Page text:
Why Don’t People Get Help for Mental Illness?
There is a lot of help available for people with a mental illness. There are hotlines, mental health resource locators, therapists, doctors and many others. And yet, many people with a mental illness continue to live every day with bipolar disorder, depression, schizophrenia, post-traumatic stress disorder and other mental illnesses without getting help.
And what’s worse is that we know that by not getting help, or by delaying help, the course of the overall illness and outcome is worse.
So why don’t people get help for mental illness?
People are Scared of Mental Illness
The number one reason people don’t get help for mental illness is because they are scared. People are scared of their illness and they’re certainly scared of help for that mental illness. Honestly, it’s a complicated piece of psychology, but in a nutshell – if you don’t admit to the mental illness, then it isn’t really there. It’s the head in the sand approach. It happens with all illnesses. No one wants to be sick so they deny it and just hope it’ll go away.
Of course, mental illness doesn’t tend to just “go away” on its own.
I understand fear of mental illness. Between the media stereotypes and common misconceptions about mental illness, it’s no wonder that no one wants to admit to it. And the misunderstandings of the general public and the nasty things people say about mental illness don’t help either.
And it’s awfully scary to face the dark side of yourself where the mental illness lives. It is nearly impossible to admit to suicidal or self-harm feelings because you want to judge them and you feel terrible about them and you’re worried about how other people will judge you because of them.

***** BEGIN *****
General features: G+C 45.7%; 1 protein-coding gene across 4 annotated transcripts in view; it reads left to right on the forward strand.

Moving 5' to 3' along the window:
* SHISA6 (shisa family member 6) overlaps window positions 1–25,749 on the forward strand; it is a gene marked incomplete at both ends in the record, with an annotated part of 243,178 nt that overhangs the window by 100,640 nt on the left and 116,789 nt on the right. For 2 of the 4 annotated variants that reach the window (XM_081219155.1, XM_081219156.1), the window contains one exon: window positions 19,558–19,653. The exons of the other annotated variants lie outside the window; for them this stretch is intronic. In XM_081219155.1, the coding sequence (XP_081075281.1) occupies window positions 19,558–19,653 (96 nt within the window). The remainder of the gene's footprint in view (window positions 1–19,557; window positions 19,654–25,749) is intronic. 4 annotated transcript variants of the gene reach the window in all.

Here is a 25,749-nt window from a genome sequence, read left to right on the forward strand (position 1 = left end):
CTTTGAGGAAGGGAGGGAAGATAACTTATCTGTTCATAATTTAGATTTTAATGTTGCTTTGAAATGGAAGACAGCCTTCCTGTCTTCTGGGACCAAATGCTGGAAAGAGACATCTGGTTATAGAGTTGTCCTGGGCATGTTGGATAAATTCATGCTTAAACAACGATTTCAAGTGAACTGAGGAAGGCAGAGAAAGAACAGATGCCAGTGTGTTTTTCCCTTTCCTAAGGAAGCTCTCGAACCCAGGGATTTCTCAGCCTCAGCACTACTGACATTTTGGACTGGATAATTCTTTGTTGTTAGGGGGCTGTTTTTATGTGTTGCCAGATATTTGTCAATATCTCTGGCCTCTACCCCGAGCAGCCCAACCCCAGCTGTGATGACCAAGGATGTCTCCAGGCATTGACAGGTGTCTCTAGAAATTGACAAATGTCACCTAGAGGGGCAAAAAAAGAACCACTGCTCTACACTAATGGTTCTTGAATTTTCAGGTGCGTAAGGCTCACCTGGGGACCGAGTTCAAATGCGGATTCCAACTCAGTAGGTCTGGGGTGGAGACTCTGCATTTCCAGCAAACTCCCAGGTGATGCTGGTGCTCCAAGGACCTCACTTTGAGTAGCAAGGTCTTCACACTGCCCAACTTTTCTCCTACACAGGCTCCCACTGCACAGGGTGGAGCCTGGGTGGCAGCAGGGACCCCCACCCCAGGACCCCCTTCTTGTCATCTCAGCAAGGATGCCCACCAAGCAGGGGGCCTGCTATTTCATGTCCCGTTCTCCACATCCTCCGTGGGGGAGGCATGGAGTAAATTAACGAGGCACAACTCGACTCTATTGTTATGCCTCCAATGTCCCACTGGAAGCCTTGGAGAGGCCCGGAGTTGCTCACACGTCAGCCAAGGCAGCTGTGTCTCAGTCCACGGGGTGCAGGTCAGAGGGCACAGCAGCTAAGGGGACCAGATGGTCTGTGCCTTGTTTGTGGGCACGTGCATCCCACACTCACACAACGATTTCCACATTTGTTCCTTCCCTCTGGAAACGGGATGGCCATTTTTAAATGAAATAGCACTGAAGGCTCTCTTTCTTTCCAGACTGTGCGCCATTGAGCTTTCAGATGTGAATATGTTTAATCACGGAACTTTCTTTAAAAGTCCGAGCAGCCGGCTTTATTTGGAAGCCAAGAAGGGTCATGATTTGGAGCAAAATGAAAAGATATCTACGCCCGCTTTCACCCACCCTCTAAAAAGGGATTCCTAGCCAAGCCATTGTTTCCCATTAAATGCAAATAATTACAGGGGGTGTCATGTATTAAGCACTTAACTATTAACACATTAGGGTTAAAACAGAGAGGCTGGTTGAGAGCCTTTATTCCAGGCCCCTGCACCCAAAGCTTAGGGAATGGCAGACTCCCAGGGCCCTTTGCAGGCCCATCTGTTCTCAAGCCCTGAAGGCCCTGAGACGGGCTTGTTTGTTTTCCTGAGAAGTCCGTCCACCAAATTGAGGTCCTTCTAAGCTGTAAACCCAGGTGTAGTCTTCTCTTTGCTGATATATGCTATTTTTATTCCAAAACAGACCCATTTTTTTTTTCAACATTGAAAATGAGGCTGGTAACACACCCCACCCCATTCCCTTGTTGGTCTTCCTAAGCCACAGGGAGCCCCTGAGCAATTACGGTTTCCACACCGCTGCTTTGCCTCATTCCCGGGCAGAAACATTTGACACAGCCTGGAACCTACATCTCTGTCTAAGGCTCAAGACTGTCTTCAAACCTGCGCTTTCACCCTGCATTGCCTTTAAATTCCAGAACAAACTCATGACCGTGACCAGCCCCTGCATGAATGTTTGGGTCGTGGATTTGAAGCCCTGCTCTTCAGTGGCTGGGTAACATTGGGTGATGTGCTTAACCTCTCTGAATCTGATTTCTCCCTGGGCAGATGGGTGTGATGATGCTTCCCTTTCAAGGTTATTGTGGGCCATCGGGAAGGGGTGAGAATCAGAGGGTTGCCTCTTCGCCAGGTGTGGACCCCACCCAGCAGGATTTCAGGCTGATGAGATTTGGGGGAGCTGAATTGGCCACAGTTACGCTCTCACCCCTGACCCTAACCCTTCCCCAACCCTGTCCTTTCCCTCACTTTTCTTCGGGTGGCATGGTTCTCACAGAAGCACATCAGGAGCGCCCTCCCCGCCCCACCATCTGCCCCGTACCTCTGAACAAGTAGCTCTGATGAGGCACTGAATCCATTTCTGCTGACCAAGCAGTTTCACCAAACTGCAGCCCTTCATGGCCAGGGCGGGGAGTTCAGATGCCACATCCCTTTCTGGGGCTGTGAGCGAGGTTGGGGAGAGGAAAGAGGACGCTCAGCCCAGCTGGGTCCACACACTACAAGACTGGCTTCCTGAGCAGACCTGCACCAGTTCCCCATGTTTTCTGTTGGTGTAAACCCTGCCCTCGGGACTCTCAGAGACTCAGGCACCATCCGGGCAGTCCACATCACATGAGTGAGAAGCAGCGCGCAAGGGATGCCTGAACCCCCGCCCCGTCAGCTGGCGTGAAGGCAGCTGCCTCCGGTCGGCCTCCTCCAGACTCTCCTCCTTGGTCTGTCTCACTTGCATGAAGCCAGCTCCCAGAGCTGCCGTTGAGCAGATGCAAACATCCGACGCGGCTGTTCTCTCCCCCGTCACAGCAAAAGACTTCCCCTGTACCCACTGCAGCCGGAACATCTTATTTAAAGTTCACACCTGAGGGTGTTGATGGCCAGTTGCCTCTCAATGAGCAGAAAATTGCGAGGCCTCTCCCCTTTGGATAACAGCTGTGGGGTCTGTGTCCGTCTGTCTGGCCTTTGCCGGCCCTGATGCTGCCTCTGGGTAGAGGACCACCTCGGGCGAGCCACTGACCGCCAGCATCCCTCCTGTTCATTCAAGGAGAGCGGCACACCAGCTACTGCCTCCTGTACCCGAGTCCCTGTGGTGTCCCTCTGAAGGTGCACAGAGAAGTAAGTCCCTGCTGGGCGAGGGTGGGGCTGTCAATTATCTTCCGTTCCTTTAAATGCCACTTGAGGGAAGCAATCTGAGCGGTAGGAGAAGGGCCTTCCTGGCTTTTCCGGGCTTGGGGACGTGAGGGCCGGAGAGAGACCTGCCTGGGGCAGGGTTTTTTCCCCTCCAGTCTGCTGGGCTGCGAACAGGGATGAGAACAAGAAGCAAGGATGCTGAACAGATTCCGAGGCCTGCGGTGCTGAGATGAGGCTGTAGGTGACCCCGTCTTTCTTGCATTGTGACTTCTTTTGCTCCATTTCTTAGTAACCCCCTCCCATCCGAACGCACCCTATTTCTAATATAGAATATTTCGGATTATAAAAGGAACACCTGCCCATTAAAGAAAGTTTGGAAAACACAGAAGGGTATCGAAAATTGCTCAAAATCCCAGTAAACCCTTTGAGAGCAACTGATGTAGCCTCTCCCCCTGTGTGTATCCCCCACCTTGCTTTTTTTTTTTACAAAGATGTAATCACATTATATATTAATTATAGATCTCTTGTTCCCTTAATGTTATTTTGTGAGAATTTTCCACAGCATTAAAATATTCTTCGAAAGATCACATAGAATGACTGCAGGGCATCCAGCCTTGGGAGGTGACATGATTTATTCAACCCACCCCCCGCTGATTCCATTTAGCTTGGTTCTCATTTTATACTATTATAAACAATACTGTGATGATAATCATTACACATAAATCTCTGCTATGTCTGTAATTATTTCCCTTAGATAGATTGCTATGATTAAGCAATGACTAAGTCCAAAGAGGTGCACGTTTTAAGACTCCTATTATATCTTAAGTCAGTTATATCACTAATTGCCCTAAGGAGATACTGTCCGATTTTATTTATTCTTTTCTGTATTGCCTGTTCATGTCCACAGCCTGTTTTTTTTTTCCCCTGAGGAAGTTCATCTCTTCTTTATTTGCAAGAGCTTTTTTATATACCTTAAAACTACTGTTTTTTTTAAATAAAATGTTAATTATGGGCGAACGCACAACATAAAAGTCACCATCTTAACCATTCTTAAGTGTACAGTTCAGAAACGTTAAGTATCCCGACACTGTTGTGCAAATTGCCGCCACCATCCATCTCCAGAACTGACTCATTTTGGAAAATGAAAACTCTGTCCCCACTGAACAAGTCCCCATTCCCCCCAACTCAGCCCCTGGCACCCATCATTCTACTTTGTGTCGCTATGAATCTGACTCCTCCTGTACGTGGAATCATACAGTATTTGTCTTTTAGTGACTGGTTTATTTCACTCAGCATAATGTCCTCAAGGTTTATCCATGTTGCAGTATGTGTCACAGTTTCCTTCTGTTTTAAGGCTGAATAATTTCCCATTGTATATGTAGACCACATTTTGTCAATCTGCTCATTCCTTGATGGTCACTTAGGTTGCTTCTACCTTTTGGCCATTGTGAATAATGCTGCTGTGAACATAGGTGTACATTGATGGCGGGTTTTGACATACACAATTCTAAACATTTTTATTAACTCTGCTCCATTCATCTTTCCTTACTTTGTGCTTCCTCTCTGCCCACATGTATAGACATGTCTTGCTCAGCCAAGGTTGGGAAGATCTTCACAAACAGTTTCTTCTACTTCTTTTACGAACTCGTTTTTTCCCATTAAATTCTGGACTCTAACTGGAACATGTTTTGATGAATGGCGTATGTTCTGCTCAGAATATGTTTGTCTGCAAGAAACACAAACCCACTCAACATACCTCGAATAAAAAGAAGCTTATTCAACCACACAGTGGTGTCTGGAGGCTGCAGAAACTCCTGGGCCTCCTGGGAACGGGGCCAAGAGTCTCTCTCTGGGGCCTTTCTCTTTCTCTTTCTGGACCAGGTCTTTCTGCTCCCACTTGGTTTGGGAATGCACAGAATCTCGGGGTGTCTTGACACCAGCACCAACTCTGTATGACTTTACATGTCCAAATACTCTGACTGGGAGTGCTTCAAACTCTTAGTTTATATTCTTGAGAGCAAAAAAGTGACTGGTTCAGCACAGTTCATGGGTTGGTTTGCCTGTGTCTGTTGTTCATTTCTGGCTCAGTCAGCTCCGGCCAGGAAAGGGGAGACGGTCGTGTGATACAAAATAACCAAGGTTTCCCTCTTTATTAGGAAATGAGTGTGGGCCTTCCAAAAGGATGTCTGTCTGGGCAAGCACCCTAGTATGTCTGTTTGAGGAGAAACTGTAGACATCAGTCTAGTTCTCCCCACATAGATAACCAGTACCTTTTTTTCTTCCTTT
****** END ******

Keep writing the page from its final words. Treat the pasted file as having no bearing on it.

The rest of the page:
The trouble is – if you don’t admit there is a problem, you will never find a solution.
Anosognosia – A Lack of Insight into Mental Illness
And this presupposes that the person with the mental illness isn’t suffering from anosognosia – which is a clinical lack of insight into their disorder. This mostly occurs in people who are psychotic who are convinced they are “fine” and often that others are “out to get them.”
People are Scared of Mental Illness Help
Similarly, people are terrified of what will happen if they do agree to mental illness help. Visions of over-medicated zombies and electrocutions tend to dance in people’s heads not to mention forced incarcerations in asylums.
But, of course, in reality, none of these things are very realistic. They are common in the movies, not so common in real life. Life is not Girl, Interrupted or One Flew Over the Cuckoo’s Nest. Unfortunately, people don’t have the experience to know differently.
But the fact is, many people successfully get on helpful psychiatric medication fairly quickly, most don’t need electroconvulsive therapy (ECT) and most never experience and involuntary commitment to a hospital.
People are Overwhelmed with Mental Illness
And let’s not forget, the person who need the help, the person with the mental illness themselves, is the person in the worst place mentally. They aren’t making the best decisions. They’re scared; they feel alone, like a “freak.” They’re doing everything they can just to survive another day. The idea of then seeking out help on top of that is terrifying and completely overwhelming.
Helping People with a Mental Illness Get Help
So please understand, a person with a mental illness isn’t necessarily just being obstinate or difficult by refusing help, they are just experiencing what I would consider to be a pretty natural stage in the evolution of acceptance of a serious illness.
There is a lot to know about helping someone with a mental illness but you can start by learning:
- How to tell someone they have a mental illness
- How to convince someone to get help for a mental illness
- The best things to say to a person with a mental illness
And remember, the person with the mental illness might not come around immediately, but your love and your desire to help them will matter in the long run. Being there for someone when they feel scared and alone is very hard, but is a gift like none other.
About Natasha Tracy
Natasha Tracy is an award-winning writer, speaker and consultant from the Pacific Northwest. She has been living with bipolar disorder for 18 years and has written more than 1000 articles on the subject.